cycle from order placement times
• Total demand that occurs in one cycle = Q
• Let B denote the number of customer
denote the number of customer Inventory
Level Q
R L Q L Q backorders that occur during one cycle
• Assume there is at most one order
there is at most one order
outstanding (ok if Q is large relative to Lμ)
• The number of customer backorders is
The number of customer backorders is
unaffected by Q L B Time • Safety stock: expected net inventory (on hand – backorders) just before a delivery
• Assume daily demand is normally
distributed (mean variance
distributed (mean μ, variance σ2)
2/4/2012 Industrial Data and Systems Analysis 41 Order Point Problem
Point Problem 42 • Order lead time is L days
lead time is
days
• Let DL be demand over L days
• Backorders exist if lead time demand exceeds that can be satisfied without a stockout
• Let f denote the fill rate:
f = (QE[B]) / Q
• Suppose we want to achieve some minimum
fill rate
fill rate, fmin : choose R to ensure that
choose
to ensure that
(QE[B]) / Q ≥ fmin
• That is, choose R to satisfy
is choose
to satisfy
E[B] = Q(1 fmin)
Industrial Data and Systems Analysis Industrial Data and Systems Analysis Order Point Analysis
Point Analysis • ‘Fill rate’ is the expected fraction of demand
rate is the expected fraction of demand 2/4/2012 2/4/2012 the order point:
B = max(DLR,0)
• Assume daily demands are independent and
daily demands are independent and
identically distributed
• Recall: variance of sum of independent random variables is the sum of the variances
variables is the sum of the variances • Then, DL is normally distributed: N(Lμ,Lσ2) 43 2/4/2012 Industrial Data and Systems Analysis 44 ‘Normalize’ the Demand
the Demand ‘Normalize’ the Reorder Point
the Reorder Point • Let Z = (DL  Lμ)/L1/2σ
(D
• Then Z has a standard normal • Let k = (R  Lμ)/L1/2σ
)
• Then, E[B] = L1/2σE[max(Zk,0)]
• Choose k to satisfy
E[max(Zk,0)] = Q(1 fmin)/(L1/2σ)
• After some calculus:
E[max(Zk,0)] = φ(k)  k(1Φ(k)) distribution: Z~N(0,1) where
• φ(k) is the standard normal density function and
• Φ(k) is the standard normal cumulative distribution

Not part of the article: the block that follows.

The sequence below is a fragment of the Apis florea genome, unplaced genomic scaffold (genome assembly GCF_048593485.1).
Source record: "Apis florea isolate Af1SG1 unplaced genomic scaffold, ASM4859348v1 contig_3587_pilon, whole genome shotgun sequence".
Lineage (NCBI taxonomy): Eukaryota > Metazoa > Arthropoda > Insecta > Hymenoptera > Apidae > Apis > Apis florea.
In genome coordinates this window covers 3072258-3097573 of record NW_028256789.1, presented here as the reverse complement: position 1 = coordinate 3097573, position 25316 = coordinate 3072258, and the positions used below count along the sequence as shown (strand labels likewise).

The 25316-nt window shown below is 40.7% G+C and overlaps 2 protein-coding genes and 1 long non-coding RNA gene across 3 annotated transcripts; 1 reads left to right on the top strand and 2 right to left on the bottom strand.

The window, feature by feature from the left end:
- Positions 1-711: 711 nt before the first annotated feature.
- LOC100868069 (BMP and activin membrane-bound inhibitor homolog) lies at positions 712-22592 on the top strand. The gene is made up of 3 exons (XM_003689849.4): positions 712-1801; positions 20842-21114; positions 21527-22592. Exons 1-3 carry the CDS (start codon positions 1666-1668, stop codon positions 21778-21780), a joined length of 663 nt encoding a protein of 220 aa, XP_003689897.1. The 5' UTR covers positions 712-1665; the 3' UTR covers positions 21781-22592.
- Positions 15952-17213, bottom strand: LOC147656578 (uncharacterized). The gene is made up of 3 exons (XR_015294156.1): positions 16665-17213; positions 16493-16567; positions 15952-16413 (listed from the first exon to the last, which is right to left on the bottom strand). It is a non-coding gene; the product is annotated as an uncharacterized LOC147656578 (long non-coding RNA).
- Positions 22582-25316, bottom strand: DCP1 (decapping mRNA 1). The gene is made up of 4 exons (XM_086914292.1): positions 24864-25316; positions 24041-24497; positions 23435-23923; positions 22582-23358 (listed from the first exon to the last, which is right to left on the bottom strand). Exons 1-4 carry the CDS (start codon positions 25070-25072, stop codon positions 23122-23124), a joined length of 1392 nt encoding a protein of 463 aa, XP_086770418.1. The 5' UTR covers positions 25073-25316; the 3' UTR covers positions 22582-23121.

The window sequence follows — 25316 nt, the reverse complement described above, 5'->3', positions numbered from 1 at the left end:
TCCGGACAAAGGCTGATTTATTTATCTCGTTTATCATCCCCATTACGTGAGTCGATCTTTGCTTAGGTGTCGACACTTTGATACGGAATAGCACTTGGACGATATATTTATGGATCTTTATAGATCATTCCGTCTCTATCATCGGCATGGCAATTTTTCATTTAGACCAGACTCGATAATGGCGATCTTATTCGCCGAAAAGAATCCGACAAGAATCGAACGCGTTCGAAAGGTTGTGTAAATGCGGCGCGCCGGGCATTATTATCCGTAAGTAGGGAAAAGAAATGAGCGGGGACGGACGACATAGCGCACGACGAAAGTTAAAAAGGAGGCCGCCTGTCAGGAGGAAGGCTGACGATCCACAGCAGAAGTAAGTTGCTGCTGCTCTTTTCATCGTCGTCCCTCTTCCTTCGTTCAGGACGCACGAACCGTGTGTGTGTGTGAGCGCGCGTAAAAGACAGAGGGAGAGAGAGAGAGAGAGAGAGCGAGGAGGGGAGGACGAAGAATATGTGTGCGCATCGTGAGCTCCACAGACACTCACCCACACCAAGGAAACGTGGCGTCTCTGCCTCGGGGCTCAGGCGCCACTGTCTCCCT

function
function 4 3 3.5 2 2.5 1 1.5 0.5 0 1 0.5 2 1.5 3 2.5 4 2/4/2012 3.5 Standard normal
probability density
function Industrial Data and Systems Analysis 45 Order Point Solution
Technique 46 • μ = 15 units per day; σ2 = 16
• Q = 45 units; L = 2 days
• What value of R will ensure that the fill φ(k)  k(1Φ(k)) = Q(1 fmin)/(L1/2σ)
• In Microsoft Excel:
Microsoft Excel: rate is at least 98%? (ie. fmin=0.98)
• Calculate r.h.s. of equation:
Q(1 fmin)/(L1/2σ)= 45 * (0.02) / (2 1/2 *4)
= 0.159
• Search for solution to:
φ(k)  k(1Φ(k)) = 0.159 φ(k)=EXP((k^2)/2)/ SQRT(2*PI())
Φ(k)=NORMSDIST(k)
• Call the solution, k*
• Value of R that ensures fill rate ≥ fmin:
of
that ensures fill rate
R = Lμ + k*L1/2σ
Industrial Data and Systems Analysis Industrial Data and Systems Analysis Example • Search for k that solves:
for that solves: 2/4/2012 2/4/2012 47 2/4/2012 Industrial Data and Systems Analysis 48 Solution
Solution Formulas to Remember
to Remember 0.4
0.35 • Find k to satisfy 0.3
0.25
l.h.s. 0.2 φ(k)  k(1Φ(k)) = Q(1 fmin)/(L1/2σ)
k(1
Q(1
• Reorder point is given by
R = Lμ + k*L1/2σ
• Safety stock is given by
SS = k*L1/2σ r.h.s. 0.15
0.1
0.05
2 1.8 1.6 1.4 1.2 1 0.8 0.6 0.4 0 0.2 0
k • k* = 0.63. Now, solve for R: R = Lμ + k*L1/2σ =2*15 + 0.63 * (2 1/2 *4)
k
0.63 (2
4)
= 30 + 3.56 = 33.56
• Order point should be at least 33.56 units (34 if
whole units must be ordered)
whole units must be ordered)
2/4/2012 Industrial Data and Systems Analysis Std. dev. of lead time demand
49 Observations Concerning FillRate Driven Safety Stock
St 2/4/2012 Industrial Data and Systems Analysis 50 Four Roles of Inventory
Roles of Inventory • Safety stock is proportional to the
stock is proportional to the standard deviation of lead time demand
• Safety stock is proportional to the square
stock is proportional to the square
root of the lead time
• Only the tail of the probability distribution
the tail of the probability distribution
is used
• Safety stock depends inversely on the
stock depends inversely on the
order quantity, Q!
2/4/2012 Industrial Data and Systems Analysis Pipeline Stock
Stock
Cycle Stock
Stock Decoupling Stock
51 2/4/2012 Safety Stock
Stock Industrial Data and Systems Analysis 52 ...
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This note was uploaded on 02/09/2012 for the course ORIE 3120 taught by Professor Jackson during the Spring '09 term at Cornell.
 Spring '09
 JACKSON